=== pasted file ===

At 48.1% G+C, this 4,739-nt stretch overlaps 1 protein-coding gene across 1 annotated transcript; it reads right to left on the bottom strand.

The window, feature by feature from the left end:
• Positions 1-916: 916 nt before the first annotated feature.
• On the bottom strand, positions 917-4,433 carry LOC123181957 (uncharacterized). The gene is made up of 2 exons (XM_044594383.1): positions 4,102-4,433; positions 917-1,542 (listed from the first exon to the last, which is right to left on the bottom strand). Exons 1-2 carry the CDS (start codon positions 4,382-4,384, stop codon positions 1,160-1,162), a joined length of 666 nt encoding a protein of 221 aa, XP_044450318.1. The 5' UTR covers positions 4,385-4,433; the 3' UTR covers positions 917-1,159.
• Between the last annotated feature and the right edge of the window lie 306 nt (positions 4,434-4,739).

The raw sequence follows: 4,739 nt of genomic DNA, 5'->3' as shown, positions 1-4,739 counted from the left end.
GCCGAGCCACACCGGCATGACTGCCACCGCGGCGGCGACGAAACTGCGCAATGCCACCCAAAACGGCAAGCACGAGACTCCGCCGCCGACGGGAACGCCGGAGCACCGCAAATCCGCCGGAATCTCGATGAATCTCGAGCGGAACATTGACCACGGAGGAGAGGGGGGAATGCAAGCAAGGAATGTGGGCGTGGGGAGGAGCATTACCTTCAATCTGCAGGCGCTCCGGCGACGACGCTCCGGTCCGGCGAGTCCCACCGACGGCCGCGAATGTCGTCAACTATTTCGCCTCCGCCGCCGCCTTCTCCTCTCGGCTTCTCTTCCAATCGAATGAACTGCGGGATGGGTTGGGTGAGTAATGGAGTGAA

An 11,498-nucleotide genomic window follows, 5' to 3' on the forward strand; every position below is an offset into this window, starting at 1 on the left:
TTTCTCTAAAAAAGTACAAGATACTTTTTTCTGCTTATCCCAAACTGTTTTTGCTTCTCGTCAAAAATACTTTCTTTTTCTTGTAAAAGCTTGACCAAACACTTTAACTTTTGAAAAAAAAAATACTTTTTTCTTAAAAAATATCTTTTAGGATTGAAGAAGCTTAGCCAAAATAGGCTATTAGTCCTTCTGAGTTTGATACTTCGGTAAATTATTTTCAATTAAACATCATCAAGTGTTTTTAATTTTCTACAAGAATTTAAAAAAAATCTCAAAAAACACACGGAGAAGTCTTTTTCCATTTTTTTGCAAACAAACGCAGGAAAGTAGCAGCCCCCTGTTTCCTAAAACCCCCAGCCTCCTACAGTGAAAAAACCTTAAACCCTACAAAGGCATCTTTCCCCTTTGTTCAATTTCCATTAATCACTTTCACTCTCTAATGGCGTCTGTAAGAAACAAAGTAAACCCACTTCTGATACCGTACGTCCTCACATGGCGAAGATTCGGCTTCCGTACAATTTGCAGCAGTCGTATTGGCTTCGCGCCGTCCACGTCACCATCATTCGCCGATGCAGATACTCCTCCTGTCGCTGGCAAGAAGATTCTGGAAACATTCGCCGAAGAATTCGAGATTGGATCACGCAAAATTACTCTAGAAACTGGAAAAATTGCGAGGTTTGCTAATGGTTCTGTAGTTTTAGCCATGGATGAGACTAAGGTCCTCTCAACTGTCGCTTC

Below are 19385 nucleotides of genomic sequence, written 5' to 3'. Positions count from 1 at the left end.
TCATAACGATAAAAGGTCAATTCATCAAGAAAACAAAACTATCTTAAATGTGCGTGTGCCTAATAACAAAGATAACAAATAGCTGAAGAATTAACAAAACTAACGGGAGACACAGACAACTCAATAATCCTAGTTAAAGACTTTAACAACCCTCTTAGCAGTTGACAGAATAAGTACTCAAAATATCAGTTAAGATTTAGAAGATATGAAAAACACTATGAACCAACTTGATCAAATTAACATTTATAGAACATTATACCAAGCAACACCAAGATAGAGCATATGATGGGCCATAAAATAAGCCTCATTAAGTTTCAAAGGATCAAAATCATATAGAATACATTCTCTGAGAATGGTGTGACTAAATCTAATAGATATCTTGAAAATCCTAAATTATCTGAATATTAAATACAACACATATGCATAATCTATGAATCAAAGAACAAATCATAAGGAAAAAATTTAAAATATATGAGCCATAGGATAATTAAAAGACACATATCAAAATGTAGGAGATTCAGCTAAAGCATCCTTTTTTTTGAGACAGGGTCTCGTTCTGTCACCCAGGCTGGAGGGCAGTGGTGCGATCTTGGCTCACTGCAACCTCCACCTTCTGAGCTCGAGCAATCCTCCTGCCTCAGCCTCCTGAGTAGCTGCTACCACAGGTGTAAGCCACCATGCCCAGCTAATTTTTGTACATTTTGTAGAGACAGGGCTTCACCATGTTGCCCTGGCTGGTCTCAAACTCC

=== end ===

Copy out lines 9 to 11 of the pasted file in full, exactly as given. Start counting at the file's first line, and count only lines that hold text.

TTTCTCTAAAAAAGTACAAGATACTTTTTTCTGCTTATCCCAAACTGTTTTTGCTTCTCGTCAAAAATACTTTCTTTTTCTTGTAAAAGCTTGACCAAACACTTTAACTTTTGAAAAAAAAAATACTTTTTTCTTAAAAAATATCTTTTAGGATTGAAGAAGCTTAGCCAAAATAGGCTATTAGTCCTTCTGAGTTTGATACTTCGGTAAATTATTTTCAATTAAACATCATCAAGTGTTTTTAATTTTCTACAAGAATTTAAAAAAAATCTCAAAAAACACACGGAGAAGTCTTTTTCCATTTTTTTGCAAACAAACGCAGGAAAGTAGCAGCCCCCTGTTTCCTAAAACCCCCAGCCTCCTACAGTGAAAAAACCTTAAACCCTACAAAGGCATCTTTCCCCTTTGTTCAATTTCCATTAATCACTTTCACTCTCTAATGGCGTCTGTAAGAAACAAAGTAAACCCACTTCTGATACCGTACGTCCTCACATGGCGAAGATTCGGCTTCCGTACAATTTGCAGCAGTCGTATTGGCTTCGCGCCGTCCACGTCACCATCATTCGCCGATGCAGATACTCCTCCTGTCGCTGGCAAGAAGATTCTGGAAACATTCGCCGAAGAATTCGAGATTGGATCACGCAAAATTACTCTAGAAACTGGAAAAATTGCGAGGTTTGCTAATGGTTCTGTAGTTTTAGCCATGGATGAGACTAAGGTCCTCTCAACTGTCGCTTC

Below are 19385 nucleotides of genomic sequence, written 5' to 3'. Positions count from 1 at the left end.
TCATAACGATAAAAGGTCAATTCATCAAGAAAACAAAACTATCTTAAATGTGCGTGTGCCTAATAACAAAGATAACAAATAGCTGAAGAATTAACAAAACTAACGGGAGACACAGACAACTCAATAATCCTAGTTAAAGACTTTAACAACCCTCTTAGCAGTTGACAGAATAAGTACTCAAAATATCAGTTAAGATTTAGAAGATATGAAAAACACTATGAACCAACTTGATCAAATTAACATTTATAGAACATTATACCAAGCAACACCAAGATAGAGCATATGATGGGCCATAAAATAAGCCTCATTAAGTTTCAAAGGATCAAAATCATATAGAATACATTCTCTGAGAATGGTGTGACTAAATCTAATAGATATCTTGAAAATCCTAAATTATCTGAATATTAAATACAACACATATGCATAATCTATGAATCAAAGAACAAATCATAAGGAAAAAATTTAAAATATATGAGCCATAGGATAATTAAAAGACACATATCAAAATGTAGGAGATTCAGCTAAAGCATCCTTTTTTTTGAGACAGGGTCTCGTTCTGTCACCCAGGCTGGAGGGCAGTGGTGCGATCTTGGCTCACTGCAACCTCCACCTTCTGAGCTCGAGCAATCCTCCTGCCTCAGCCTCCTGAGTAGCTGCTACCACAGGTGTAAGCCACCATGCCCAGCTAATTTTTGTACATTTTGTAGAGACAGGGCTTCACCATGTTGCCCTGGCTGGTCTCAAACTCC